While waiting for the pickguard to arrive from Canada I decided to knock out some detail work. Shielding can be a controversial topic, but I recommend doing it and I much prefer using copper foil over some of the conductive paint products I’ve tried in the past. This is the cleanest job I’ve ever done. Tracing and cutting out pieces the exact size of the pickup routes worked really well. During my last build I also learned that it’s not a good idea to shield the route for the input jack. Skipping that also sped up the process.
The last step in an oil finish is to apply some wax; however, if you do it too soon and the oil hasn’t cured it will “cloud up” the finish. A good way to know if the oil has cured is if you can still smell the oil. I let the body sit in front of this fan for 3 or 4 days/nights to try and accelerate this process. I actually have no idea if it helped at all, but it seems like moving air over it would be a step in the right direction. In the end it took over a month for this body to cure properly.
WOW! The pickguard is definitely the coolest part of the guitar. I was a little nervous it might not line up w/ the pickup routes on the body. Luckily, it was basically perfect and good to go. The bevel on the pickguard was slightly rough, but passing some 0000 steel wool over it fixed the issue instantly.
I didn’t capture a picture of it, but I also connected the pickup routes w/ an additional strip of copper foil. I wanted to make sure all of the foil on the body was properly connected w/ out the pickguard being installed. I realize this may be unnecessary but it seemed like that could reduce points of failure. It was easy to ensure it was working by using my multi-meter.
A straightedge is very helpful for lining up tuners. Doing this without one is an OCD inducing process and I don’t recommend it. I love these Gotoh mini locking tuners and how streamlined they are. No clunky wheels on this guitar.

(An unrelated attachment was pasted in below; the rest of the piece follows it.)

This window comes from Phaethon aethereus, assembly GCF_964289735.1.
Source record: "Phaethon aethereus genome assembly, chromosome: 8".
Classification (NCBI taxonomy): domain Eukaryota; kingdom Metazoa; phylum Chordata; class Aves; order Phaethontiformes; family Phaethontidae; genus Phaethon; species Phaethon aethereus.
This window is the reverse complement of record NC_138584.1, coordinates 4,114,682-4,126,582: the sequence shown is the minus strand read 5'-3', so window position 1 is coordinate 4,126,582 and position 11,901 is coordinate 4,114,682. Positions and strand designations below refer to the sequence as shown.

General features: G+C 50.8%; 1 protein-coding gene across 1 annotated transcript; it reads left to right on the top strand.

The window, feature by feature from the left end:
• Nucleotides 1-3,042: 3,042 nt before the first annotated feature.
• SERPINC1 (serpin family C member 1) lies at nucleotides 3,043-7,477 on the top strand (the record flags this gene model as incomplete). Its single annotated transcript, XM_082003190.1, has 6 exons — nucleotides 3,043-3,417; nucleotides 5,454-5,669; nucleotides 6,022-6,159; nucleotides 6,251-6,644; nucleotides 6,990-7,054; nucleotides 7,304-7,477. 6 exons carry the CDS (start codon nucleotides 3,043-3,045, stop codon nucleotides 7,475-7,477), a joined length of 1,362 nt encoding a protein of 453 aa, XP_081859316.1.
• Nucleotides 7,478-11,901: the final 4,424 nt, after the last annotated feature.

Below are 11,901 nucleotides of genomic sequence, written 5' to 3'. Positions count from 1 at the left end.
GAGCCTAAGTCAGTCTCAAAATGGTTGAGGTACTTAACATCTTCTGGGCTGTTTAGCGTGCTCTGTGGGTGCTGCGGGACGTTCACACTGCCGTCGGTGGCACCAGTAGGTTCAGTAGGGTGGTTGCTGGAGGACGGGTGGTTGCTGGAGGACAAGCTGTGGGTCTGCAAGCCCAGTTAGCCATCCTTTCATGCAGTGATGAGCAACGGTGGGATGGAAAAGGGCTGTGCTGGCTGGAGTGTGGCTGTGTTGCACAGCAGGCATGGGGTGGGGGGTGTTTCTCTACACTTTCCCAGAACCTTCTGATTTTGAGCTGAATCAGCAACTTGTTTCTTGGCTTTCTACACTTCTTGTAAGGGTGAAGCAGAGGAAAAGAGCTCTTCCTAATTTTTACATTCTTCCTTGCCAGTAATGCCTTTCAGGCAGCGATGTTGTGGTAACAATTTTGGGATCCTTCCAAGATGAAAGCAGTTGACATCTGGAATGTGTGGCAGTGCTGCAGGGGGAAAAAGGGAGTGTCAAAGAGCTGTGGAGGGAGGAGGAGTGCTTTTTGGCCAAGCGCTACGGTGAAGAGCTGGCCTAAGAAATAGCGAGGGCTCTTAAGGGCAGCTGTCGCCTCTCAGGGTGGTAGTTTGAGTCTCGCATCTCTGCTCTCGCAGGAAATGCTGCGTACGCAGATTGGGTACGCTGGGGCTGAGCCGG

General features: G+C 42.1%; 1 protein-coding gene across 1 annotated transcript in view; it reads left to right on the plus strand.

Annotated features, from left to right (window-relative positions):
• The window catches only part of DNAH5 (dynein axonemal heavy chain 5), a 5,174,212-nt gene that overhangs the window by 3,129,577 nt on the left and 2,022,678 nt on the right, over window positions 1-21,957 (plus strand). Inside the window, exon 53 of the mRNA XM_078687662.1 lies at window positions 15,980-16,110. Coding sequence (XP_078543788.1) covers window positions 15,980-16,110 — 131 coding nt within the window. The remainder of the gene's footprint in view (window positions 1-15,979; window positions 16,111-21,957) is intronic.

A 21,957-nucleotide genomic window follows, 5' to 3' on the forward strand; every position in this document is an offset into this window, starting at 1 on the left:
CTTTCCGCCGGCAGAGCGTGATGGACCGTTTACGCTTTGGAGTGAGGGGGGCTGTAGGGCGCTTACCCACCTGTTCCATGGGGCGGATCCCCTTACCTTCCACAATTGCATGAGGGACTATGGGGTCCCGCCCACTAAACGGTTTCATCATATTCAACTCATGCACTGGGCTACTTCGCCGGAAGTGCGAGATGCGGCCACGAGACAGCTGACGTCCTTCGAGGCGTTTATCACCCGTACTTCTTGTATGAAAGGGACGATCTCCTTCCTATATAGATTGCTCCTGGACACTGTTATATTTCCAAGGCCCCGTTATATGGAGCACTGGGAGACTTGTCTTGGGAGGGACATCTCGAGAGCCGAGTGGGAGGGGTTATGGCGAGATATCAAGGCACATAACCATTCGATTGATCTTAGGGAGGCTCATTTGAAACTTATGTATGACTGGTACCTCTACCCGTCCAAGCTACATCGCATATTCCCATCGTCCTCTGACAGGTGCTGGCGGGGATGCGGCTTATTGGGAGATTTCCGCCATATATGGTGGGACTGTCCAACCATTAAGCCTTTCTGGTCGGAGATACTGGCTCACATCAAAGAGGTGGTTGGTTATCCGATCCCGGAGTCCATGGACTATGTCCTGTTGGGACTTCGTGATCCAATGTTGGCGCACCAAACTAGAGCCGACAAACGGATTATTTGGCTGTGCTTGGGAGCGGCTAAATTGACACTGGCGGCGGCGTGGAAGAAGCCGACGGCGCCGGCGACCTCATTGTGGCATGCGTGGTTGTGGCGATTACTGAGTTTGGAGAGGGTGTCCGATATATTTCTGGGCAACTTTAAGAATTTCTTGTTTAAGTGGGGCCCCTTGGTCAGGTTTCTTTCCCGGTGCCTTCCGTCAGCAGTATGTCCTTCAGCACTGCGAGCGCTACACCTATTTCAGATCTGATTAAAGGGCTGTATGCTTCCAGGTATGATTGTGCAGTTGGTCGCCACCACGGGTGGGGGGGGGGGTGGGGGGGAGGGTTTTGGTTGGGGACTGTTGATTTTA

Remember with a contoured heel, you have to ensure that the screws are not too long.
Apparently I made this heel more aggressive than the Warmoth one. I used shorter stainless screws from Home Depot after seeing the ones they sent were too long.
These Electro Socket-style jacks are the best, but they don’t seat completely on a standard 7/8th route.
What I’ve done successfully on four of these warmoths is to take some 100 grit sandpaper and widen edge of the route a little bit. It doesn’t take a whole lot, but this will really make a difference in how sturdy the socket seats.
When I was finished, I noticed that the lighter wood color was showing around the jack. No problem. I just put a tiny amount of tung oil on a rag and it instantly darkened up the freshly sanded wood to perfectly match.
That may not be 100% perfect, but close enough compared to w/o the additional sanding.
Our dog inspected the string ferrules.
With the hard parts out of the way installing the electronics was a breeze. Since the control plate was still intact I really just needed to solder the pickup leads and input jack. I alway recommend testing pickups w/ a tuning fork rather than tapping them with a screwdriver. You won’t mar your pickup covers and it’s much more effective for testing tone pots. I kept the traditional Nashville-style 5-way wiring which is just like a strat except the middle position connects the neck+bridge pickups. This has been my favorite wiring for a few years now and I also use it on my strat. I also use all stainless steel screws. All of the screws in this photo are from my 15 year old tele, and they still look new. The neck screws were too long and I did have to drill out the routes a little more so the pickguard would install properly. It did hurt a little to do that on top of my shielding work.
…and there’s the heel joint bolted up. I think it looks pretty good and it feels amazing when playing high on the neck. Totally worth the additional work.